REVIEW Sonor sq1 drum kit
£2,584 (kit with snare) Sonor’s latest top range all-birch kit sees the debut of a clever new and unobtrusive technology for tom mounting
It’s always a thrill when Sonor sends us a German-made kit to review. You know you’re going to find a beautifully crafted and finished state-of-the-art instrument. The SQ1 is no exception. Benefitting from a host of range-topping SQ2 features, Sonor’s Product Manager Frank reveals that, “The idea is based on our former Birch Infinite series. Our goal was to develop a ‘Made in Germany’ kit priced below our other current MIG series. So the Sonor hierarchy goes SQ2, ProLite, Vintage then SQ1.” By restricting the available choices Sonor can offer a genuine German-made kit at a feasible price. But the big news is the game-changing Sound Sustainer tom mounts.
There’s hardware, and there’s Sonor hardware. So let’s break with convention and start with those exciting new tom mounts (not a sentence you expect to read too often). Along with just about every other company, Sonor has previously developed some form of post-RIMS resonance isolation mount. Sonor’s is called T.A.R. (Total Acoustic Resonance). The problem with isolation brackets is not that they don’t promote longer sustain - they generally do - but they obscure the toms and require massive supporting hardware. But now Sonor has come up with enlarged rubber gaskets called Sound Sustainers. These have a “two-component connection (rubber to metal) that enables complete isolation of the metal mount and the wooden shell”.
Unlike some other companies that peddle unsubstantiated twaddle, Sonor consults scientific institutes. From the 1980s Sonor has worked with the National Metrology Institute of Germany, developing its Advanced Projection System (APS), rubber insulators that prevent direct contact between wood and metal. Most other companies also now throw on rubber gaskets to aid resonance. Sound Sustainers are an extension of this idea and have been developed in conjunction with the German automotive industry which uses vulcanisation (the hardening of rubber via sulphurisation) to isolate vibrating components, like engine mounts. In Sonor’s case the Sound Sustainer is a somewhat bloated three-point mount rubber gasket gubbins that is still far less obtrusive than the previous T.A.R. mount.
As for the shells themselves, these are staple European birch. Frank says, “In the prototype phase we tested shell compositions like birch/beech or birch/poplar, but the result of our blindfold tests with different drummers was that pure birch shells work best.”
So we have 10-ply, 10mm bass drums and 7-ply, 7mm toms and snare with 45 degree bearing edges. Construction follows Sonor’s usual Cross Lamination Tension Free (CLTF) method and they are slightly more undersized than most shells to ease seating and tuning. Sonor calls this Optimum Shell Measurement (OSM). They are precisely round with carefully cut edges.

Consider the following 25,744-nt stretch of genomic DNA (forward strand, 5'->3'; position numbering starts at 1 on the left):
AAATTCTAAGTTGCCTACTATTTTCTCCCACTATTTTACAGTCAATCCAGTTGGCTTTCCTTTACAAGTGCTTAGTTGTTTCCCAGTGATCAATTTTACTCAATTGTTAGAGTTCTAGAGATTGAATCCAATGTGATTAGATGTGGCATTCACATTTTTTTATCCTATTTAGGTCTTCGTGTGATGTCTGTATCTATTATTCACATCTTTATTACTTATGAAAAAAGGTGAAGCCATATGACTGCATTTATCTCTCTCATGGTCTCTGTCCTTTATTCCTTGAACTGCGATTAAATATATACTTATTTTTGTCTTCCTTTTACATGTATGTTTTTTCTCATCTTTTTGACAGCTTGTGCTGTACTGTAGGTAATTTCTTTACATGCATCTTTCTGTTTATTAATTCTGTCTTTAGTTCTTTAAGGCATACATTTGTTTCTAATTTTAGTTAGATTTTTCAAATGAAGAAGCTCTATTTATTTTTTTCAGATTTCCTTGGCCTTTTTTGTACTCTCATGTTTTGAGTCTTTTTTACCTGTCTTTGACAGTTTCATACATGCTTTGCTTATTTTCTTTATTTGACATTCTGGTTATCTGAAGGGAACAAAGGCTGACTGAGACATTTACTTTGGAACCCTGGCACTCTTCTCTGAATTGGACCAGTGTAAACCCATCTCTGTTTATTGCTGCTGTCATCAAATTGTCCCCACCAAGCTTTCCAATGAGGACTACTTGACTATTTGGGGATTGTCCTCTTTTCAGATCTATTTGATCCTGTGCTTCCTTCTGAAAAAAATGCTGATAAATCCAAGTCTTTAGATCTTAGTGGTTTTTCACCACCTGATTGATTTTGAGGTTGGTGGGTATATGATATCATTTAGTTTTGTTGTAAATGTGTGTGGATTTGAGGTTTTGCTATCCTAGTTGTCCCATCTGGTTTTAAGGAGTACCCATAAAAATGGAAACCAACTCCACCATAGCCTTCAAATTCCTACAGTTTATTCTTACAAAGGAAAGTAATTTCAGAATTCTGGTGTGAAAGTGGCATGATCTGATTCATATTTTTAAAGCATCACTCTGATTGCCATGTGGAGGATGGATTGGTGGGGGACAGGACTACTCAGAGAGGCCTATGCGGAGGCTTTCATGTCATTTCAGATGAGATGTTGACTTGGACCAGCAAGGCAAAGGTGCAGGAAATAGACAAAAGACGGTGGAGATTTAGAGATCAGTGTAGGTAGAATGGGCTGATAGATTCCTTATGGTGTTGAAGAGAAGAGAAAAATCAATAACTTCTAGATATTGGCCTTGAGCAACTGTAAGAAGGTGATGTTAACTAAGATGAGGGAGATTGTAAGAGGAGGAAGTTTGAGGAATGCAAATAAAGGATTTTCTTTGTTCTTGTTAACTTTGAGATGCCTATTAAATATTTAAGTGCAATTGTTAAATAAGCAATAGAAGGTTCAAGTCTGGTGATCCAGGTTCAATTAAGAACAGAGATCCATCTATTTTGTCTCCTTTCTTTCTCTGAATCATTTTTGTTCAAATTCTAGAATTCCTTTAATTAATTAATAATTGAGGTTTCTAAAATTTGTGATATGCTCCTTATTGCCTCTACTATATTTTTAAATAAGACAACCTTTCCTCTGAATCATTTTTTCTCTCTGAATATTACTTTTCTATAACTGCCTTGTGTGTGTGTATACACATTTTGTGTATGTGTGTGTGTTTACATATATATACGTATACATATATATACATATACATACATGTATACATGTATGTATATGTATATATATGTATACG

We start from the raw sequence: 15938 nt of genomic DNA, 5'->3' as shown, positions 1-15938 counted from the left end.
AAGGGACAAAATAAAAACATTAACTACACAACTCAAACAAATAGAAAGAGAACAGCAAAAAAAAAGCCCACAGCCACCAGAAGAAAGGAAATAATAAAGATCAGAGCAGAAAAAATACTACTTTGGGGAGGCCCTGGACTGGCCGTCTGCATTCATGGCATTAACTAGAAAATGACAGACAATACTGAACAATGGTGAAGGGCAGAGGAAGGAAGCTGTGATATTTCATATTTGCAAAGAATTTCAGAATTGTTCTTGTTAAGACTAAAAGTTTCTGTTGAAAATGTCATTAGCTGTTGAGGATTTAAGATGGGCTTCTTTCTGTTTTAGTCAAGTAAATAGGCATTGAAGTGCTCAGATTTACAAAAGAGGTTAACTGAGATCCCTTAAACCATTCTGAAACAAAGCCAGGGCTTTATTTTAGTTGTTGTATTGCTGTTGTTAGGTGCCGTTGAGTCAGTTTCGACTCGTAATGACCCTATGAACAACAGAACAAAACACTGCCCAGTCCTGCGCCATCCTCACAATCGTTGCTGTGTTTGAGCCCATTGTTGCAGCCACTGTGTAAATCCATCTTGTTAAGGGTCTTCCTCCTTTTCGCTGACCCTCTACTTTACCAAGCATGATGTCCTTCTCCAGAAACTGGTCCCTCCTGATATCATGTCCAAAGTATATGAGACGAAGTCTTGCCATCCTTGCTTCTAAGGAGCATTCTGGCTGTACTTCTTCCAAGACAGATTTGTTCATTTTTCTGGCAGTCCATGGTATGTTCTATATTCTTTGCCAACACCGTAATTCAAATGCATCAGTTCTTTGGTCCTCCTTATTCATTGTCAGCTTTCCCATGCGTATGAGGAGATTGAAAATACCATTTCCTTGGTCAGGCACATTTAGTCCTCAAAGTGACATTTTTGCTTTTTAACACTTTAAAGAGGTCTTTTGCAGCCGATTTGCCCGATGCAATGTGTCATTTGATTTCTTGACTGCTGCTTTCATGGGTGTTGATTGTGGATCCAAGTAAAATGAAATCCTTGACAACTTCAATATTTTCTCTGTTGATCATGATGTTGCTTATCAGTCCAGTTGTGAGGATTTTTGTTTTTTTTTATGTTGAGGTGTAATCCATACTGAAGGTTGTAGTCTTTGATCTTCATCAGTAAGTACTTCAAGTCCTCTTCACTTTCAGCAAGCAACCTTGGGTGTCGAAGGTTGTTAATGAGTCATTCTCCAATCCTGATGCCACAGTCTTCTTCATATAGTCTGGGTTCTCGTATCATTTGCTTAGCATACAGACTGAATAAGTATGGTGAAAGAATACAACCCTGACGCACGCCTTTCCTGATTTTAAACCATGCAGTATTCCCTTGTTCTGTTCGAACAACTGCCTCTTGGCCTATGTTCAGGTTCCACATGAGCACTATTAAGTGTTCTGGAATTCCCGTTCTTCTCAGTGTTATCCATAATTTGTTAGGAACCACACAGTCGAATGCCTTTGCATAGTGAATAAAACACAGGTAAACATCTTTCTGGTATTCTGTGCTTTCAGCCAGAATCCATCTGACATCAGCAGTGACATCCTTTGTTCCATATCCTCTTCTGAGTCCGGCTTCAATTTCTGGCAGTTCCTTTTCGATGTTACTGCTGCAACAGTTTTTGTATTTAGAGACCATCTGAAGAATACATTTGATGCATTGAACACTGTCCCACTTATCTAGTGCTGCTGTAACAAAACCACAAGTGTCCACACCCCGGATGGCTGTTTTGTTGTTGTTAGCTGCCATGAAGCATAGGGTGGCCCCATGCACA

There are four monochrome options, all inspired by classic cars and motor bike colours. These are Cruiser Blue and Roadster Green, offset with Natural Walnut hoops; and Hot Rod Red or GT Black offset with Natural Beech hoops. Our kit is the latter and the black matte satin surfaces feel like
By restricting the available choices, Sonor can offer a genuine German-made kit at a feasible price. But the big news is the game-changing Sound Sustainer tom mounts
polished marble. Inside, the birch is sealed with clear lacquer and the inner ply laid vertically, another Sonor trait that has been copied over the years.
Our kit is the smaller of three standard shell pack sizes, the 320, with 20"x16" kick, 12"x8" and 14"x13" toms, with a 14"x6½" matching snare drum. For alternatives and add-ons see the Spec box.
Back to hardware and the Dual Glide snare strainer is also something to see. Throw-offs have a long and, ahem, up-and-down history. You can still buy any number of snare drums that are let down by a naff strainer. Well, Sonor doesn’t do things by half and the Dual Glide - both throw-off and butt-end - is monumental. It somehow reminds me of lock gates on the Panama Canal, rendered in miniature and blinding chrome.
The ample, arched throw lever encircles two spring piston rods which in turn surround a calibrated tension knob. The two piston rods (on both throw-off and butt sides) slot into a lower block which can be detached by depressing a pair of push buttons so that the snare assembly comes off while still strung to the wires. Thus you can change the bottom head without untying the wires or messing with their tension settings.
All the other hardware and fittings - the spacecraft bass drum claws, the elegant fold-out spurs etc., - are equally colossal yet functional. That’s Sonor and you love it or hate it.
Sound Sustainers have been developed in conjunction with the German automotive industry, which uses vulcanisation to isolate vibrating components like engine mounts
monochrome finishes Four available finishes include Cruiser Blue, Roadster Green, Hot Rod Red and GT Black (pictured)